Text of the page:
The following is an analysis and commentary of yesterday’s oral arguments in Masterpiece Cake v. Colorado Civil Rights Commission held before the U.S. Supreme Court written by Norfolk attorney Scott Michael Goodspeed.
On Tuesday December 5, the United States Supreme Court heard oral arguments in the infamous Masterpiece Cake Shop case, in which the owner of a Colorado Cake shop refused to make a custom cake for a same-sex wedding. The argument featured attorneys for the Shop owner, the Trump Administration (which sides with the Shop owner), the State of Colorado and the couple. In my humble and optimistic opinion, the argument did not bode well for the shop.
The Shop owner argued that the state unconstitutionally “compelled speech” by forcing him to create a custom cake for a wedding he opposed. Oddly, when asked whether a chef, a makeup artist or a hairdresser could similarly refuse their services on the same basis, the lawyer for the shop said that those professionals would have to serve the couple- but she could not explain what distinguishes their “creating” from that of the baker. Essentially, she argued that some “artistic expression” is just more “artistic” than other “artistic expression” and entitled to more protection. This is, in my legal opinion, not a very compelling position; the Bench did not seem impressed.
On the religious liberty side, the Shop and the Administration could not articulate why the government does not have to accommodate religious objections to interracial marriage in its laws, but should accommodate religious objections to same-sex marriages. In layman terms, the best they had to offer is that “race cases are just different” because the objection is based on the characteristic of the customer you don’t want to serve, not to the message you don’t want to send … It is an understatement to say that the shop side had trouble distinguishing this case from those in which the “characteristic” of the customer was the problem.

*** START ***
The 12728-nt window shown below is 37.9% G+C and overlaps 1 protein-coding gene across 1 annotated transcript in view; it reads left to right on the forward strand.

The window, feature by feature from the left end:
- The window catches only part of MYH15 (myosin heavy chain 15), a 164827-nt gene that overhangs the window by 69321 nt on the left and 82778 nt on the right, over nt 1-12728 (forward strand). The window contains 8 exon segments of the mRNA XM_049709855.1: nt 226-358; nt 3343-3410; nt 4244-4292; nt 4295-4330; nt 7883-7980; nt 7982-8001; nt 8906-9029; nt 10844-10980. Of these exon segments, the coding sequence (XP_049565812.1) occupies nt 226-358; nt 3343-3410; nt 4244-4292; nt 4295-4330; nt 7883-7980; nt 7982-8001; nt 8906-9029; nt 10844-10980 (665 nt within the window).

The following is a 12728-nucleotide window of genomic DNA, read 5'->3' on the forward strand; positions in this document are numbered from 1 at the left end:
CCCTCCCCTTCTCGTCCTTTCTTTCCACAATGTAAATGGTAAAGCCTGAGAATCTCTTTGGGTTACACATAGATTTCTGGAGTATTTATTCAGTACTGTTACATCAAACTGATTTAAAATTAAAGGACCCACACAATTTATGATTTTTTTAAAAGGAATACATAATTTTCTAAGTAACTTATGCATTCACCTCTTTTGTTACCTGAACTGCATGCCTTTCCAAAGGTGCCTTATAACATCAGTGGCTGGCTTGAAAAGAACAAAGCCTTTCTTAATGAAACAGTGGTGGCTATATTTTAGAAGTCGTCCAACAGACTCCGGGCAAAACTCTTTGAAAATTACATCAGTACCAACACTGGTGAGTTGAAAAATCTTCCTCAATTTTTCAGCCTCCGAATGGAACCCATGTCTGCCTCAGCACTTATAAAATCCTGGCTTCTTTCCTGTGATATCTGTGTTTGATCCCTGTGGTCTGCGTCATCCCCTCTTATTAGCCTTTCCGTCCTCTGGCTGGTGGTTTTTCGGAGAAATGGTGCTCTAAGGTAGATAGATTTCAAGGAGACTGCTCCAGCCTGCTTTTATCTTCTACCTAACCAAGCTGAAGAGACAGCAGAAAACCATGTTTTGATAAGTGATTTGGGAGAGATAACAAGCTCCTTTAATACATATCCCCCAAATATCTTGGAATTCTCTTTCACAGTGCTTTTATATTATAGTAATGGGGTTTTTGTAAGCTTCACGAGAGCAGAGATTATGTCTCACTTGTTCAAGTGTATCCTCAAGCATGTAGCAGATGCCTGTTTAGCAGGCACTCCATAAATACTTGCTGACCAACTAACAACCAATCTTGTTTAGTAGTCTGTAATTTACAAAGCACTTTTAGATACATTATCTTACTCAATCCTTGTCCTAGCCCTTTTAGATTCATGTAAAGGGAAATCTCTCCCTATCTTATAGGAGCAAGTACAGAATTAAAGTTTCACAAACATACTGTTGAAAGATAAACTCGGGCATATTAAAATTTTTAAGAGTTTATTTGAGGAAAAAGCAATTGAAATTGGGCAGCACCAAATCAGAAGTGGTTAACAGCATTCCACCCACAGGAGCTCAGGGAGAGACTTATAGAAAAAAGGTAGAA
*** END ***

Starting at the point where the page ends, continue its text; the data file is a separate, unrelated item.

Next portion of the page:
Based in the questions and answers, my prediction is that the “compelled speech” argument doesn’t really fly and if it has any traction at all, the state’s interests here will trump the free speech claim. The religious liberty issue is harder to predict. The Justices seemed interested in the law’s efforts at religious accommodation and the Court may dodge the issue by sending the case to trial on that. What is clear from the argument, is that if the shop wins, there will be a flood of cases asking where “religious liberty” begins and an individual’s right to fully participate in the economy ends. I do not think the Court will allow that to happen. We will find out in June if I am right.
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